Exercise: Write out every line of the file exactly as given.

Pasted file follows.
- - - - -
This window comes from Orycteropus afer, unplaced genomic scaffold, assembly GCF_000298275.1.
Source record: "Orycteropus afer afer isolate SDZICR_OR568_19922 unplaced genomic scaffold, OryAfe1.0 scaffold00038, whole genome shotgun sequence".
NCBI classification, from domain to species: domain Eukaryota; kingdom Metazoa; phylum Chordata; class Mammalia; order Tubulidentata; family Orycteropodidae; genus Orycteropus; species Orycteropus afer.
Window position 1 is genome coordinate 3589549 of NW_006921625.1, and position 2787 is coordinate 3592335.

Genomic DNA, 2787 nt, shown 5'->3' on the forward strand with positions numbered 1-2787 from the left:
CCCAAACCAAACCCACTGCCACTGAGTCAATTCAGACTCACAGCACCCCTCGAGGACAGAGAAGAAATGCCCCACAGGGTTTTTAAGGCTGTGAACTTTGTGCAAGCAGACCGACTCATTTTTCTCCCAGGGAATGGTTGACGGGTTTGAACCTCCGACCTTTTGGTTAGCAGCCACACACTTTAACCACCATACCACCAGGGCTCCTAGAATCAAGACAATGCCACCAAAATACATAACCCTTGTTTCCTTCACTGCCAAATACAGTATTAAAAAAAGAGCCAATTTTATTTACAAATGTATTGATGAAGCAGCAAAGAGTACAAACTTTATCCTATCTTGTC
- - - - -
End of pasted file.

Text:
This window comes from Orycteropus afer, unplaced genomic scaffold, assembly GCF_000298275.1.
Source record: "Orycteropus afer afer isolate SDZICR_OR568_19922 unplaced genomic scaffold, OryAfe1.0 scaffold00038, whole genome shotgun sequence".
NCBI classification, from domain to species: domain Eukaryota; kingdom Metazoa; phylum Chordata; class Mammalia; order Tubulidentata; family Orycteropodidae; genus Orycteropus; species Orycteropus afer.
Window position 1 is genome coordinate 3589549 of NW_006921625.1, and position 2787 is coordinate 3592335.

Genomic DNA, 2787 nt, shown 5'->3' on the forward strand with positions numbered 1-2787 from the left:
CCCAAACCAAACCCACTGCCACTGAGTCAATTCAGACTCACAGCACCCCTCGAGGACAGAGAAGAAATGCCCCACAGGGTTTTTAAGGCTGTGAACTTTGTGCAAGCAGACCGACTCATTTTTCTCCCAGGGAATGGTTGACGGGTTTGAACCTCCGACCTTTTGGTTAGCAGCCACACACTTTAACCACCATACCACCAGGGCTCCTAGAATCAAGACAATGCCACCAAAATACATAACCCTTGTTTCCTTCACTGCCAAATACAGTATTAAAAAAAGAGCCAATTTTATTTACAAATGTATTGATGAAGCAGCAAAGAGTACAAACTTTATCCTATCTTGTC